Black smoke billows from an underground tunnel in Niiza, Saitama Prefecture, where power transmission cables caught fire on Oct. 12, causing a blackout that affected more than half a million households in Tokyo. (Video footage by Kenji Notsu)

The fire that caused a blackout affecting more than half a million households in Tokyo may have been sparked by deteriorating underground cables that had not been replaced in the 35 years since they were laid.

Tokyo Electric Power Co officials believe the fire that broke out at about 2:55 p.m. on Oct. 12 in Niiza, Saitama Prefecture, just north of Tokyo, could have been ignited by a spark from the worn cables.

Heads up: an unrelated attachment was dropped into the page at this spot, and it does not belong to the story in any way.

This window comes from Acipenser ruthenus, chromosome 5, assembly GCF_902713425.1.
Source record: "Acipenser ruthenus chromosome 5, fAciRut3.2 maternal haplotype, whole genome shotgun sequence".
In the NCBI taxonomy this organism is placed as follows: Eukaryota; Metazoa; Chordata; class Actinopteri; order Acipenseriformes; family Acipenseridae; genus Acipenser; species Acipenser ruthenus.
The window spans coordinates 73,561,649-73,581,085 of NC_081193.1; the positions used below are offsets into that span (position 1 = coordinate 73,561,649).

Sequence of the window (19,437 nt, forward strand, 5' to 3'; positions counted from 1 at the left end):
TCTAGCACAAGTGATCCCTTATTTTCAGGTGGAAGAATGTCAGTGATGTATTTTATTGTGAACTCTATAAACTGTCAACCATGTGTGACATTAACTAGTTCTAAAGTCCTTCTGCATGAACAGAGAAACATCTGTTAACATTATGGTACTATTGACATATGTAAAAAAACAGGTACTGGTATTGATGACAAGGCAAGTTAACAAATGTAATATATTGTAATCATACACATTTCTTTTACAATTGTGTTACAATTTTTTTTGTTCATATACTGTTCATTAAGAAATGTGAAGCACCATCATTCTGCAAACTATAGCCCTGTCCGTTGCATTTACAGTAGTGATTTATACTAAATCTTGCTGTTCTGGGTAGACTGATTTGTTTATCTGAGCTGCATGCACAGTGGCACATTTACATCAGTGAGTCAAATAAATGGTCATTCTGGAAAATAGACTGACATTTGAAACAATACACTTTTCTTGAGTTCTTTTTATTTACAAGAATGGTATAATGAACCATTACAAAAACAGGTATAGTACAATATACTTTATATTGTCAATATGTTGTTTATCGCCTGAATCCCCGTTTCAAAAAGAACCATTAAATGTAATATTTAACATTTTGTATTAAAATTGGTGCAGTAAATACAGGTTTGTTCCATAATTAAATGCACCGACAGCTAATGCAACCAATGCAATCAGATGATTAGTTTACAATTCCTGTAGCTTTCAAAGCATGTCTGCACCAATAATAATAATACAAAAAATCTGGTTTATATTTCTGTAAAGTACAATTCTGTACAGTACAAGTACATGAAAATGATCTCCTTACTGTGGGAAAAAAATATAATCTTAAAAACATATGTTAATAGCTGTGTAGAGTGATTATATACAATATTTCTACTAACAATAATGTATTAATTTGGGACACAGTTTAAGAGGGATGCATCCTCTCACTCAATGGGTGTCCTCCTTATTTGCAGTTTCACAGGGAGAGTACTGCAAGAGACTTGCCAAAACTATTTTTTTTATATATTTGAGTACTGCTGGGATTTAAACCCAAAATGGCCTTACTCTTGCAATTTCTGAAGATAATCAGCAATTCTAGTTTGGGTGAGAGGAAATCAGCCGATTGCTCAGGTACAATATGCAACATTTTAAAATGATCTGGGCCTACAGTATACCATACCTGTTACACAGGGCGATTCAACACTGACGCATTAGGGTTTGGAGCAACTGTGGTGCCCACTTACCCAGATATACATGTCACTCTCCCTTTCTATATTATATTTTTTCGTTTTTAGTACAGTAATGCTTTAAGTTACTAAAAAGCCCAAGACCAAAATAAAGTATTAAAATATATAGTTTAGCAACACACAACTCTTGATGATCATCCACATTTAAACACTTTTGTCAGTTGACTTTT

Police and fire department officials began an inspection of the site on Oct. 13, and TEPCO is also investigating the cables.

The power blackout temporarily affected about 586,000 households in a wide area of the Japanese capital. Power was restored to all the households by around 4:25 p.m on Oct. 12.

However, the fire at Niiza was not completely extinguished until after midnight.

A visual inspection of the power transmission cables is conducted twice a year, but TEPCO officials said there were no strict rules about their operating life.

Cables are repaired if irregularities are found, which had not happened in this case.

Saitama prefectural police said the fire had been extinguished at 12:21 a.m. on Oct. 13. Police officers and firefighters began checking the safety of the site later in the morning.